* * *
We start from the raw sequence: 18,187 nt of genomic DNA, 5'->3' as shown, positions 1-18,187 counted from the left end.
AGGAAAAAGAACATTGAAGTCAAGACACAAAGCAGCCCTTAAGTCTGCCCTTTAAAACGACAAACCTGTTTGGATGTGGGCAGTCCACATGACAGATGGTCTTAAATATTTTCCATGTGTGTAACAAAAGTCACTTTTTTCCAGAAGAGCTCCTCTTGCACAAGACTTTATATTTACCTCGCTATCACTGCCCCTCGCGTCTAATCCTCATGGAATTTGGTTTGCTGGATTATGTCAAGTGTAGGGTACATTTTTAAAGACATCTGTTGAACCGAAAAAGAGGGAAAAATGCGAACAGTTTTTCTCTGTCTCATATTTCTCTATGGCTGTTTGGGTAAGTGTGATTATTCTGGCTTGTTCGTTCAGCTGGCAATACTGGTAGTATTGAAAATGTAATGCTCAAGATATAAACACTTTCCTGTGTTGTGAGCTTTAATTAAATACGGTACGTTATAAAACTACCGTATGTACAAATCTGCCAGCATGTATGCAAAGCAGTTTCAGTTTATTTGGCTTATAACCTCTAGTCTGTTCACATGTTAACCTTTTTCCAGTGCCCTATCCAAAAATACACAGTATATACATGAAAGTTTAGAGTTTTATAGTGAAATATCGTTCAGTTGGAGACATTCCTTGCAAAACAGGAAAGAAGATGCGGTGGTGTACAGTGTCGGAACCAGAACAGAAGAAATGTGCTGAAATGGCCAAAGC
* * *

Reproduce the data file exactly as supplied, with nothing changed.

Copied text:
We start from the raw sequence: 18,187 nt of genomic DNA, 5'->3' as shown, positions 1-18,187 counted from the left end.
AGGAAAAAGAACATTGAAGTCAAGACACAAAGCAGCCCTTAAGTCTGCCCTTTAAAACGACAAACCTGTTTGGATGTGGGCAGTCCACATGACAGATGGTCTTAAATATTTTCCATGTGTGTAACAAAAGTCACTTTTTTCCAGAAGAGCTCCTCTTGCACAAGACTTTATATTTACCTCGCTATCACTGCCCCTCGCGTCTAATCCTCATGGAATTTGGTTTGCTGGATTATGTCAAGTGTAGGGTACATTTTTAAAGACATCTGTTGAACCGAAAAAGAGGGAAAAATGCGAACAGTTTTTCTCTGTCTCATATTTCTCTATGGCTGTTTGGGTAAGTGTGATTATTCTGGCTTGTTCGTTCAGCTGGCAATACTGGTAGTATTGAAAATGTAATGCTCAAGATATAAACACTTTCCTGTGTTGTGAGCTTTAATTAAATACGGTACGTTATAAAACTACCGTATGTACAAATCTGCCAGCATGTATGCAAAGCAGTTTCAGTTTATTTGGCTTATAACCTCTAGTCTGTTCACATGTTAACCTTTTTCCAGTGCCCTATCCAAAAATACACAGTATATACATGAAAGTTTAGAGTTTTATAGTGAAATATCGTTCAGTTGGAGACATTCCTTGCAAAACAGGAAAGAAGATGCGGTGGTGTACAGTGTCGGAACCAGAACAGAAGAAATGTGCTGAAATGGCCAAAGC